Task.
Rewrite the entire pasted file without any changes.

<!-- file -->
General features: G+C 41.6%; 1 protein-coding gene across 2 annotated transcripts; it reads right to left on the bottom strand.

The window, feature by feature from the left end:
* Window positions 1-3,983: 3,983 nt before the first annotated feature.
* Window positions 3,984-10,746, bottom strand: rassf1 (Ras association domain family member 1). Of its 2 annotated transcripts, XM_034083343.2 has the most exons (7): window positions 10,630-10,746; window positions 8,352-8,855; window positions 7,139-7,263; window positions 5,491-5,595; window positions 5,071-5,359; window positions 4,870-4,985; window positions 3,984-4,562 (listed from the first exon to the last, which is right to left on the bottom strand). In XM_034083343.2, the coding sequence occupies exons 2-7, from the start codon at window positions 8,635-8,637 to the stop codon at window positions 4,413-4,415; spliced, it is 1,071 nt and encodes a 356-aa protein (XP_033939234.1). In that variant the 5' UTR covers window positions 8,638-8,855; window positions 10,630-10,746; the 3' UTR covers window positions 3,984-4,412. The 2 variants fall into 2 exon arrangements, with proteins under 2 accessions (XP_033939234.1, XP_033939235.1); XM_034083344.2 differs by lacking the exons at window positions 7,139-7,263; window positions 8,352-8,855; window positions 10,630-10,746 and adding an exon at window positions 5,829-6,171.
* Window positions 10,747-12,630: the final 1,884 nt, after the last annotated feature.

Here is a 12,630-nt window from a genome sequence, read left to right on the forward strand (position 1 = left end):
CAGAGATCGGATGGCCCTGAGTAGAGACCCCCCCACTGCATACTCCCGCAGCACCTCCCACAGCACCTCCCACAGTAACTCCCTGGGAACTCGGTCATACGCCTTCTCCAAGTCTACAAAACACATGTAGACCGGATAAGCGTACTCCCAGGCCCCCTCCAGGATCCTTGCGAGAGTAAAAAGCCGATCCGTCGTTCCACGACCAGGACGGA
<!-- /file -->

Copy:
General features: G+C 41.6%; 1 protein-coding gene across 2 annotated transcripts; it reads right to left on the bottom strand.

The window, feature by feature from the left end:
* Window positions 1-3,983: 3,983 nt before the first annotated feature.
* Window positions 3,984-10,746, bottom strand: rassf1 (Ras association domain family member 1). Of its 2 annotated transcripts, XM_034083343.2 has the most exons (7): window positions 10,630-10,746; window positions 8,352-8,855; window positions 7,139-7,263; window positions 5,491-5,595; window positions 5,071-5,359; window positions 4,870-4,985; window positions 3,984-4,562 (listed from the first exon to the last, which is right to left on the bottom strand). In XM_034083343.2, the coding sequence occupies exons 2-7, from the start codon at window positions 8,635-8,637 to the stop codon at window positions 4,413-4,415; spliced, it is 1,071 nt and encodes a 356-aa protein (XP_033939234.1). In that variant the 5' UTR covers window positions 8,638-8,855; window positions 10,630-10,746; the 3' UTR covers window positions 3,984-4,412. The 2 variants fall into 2 exon arrangements, with proteins under 2 accessions (XP_033939234.1, XP_033939235.1); XM_034083344.2 differs by lacking the exons at window positions 7,139-7,263; window positions 8,352-8,855; window positions 10,630-10,746 and adding an exon at window positions 5,829-6,171.
* Window positions 10,747-12,630: the final 1,884 nt, after the last annotated feature.

Here is a 12,630-nt window from a genome sequence, read left to right on the forward strand (position 1 = left end):
CAGAGATCGGATGGCCCTGAGTAGAGACCCCCCCACTGCATACTCCCGCAGCACCTCCCACAGCACCTCCCACAGTAACTCCCTGGGAACTCGGTCATACGCCTTCTCCAAGTCTACAAAACACATGTAGACCGGATAAGCGTACTCCCAGGCCCCCTCCAGGATCCTTGCGAGAGTAAAAAGCCGATCCGTCGTTCCACGACCAGGACGGA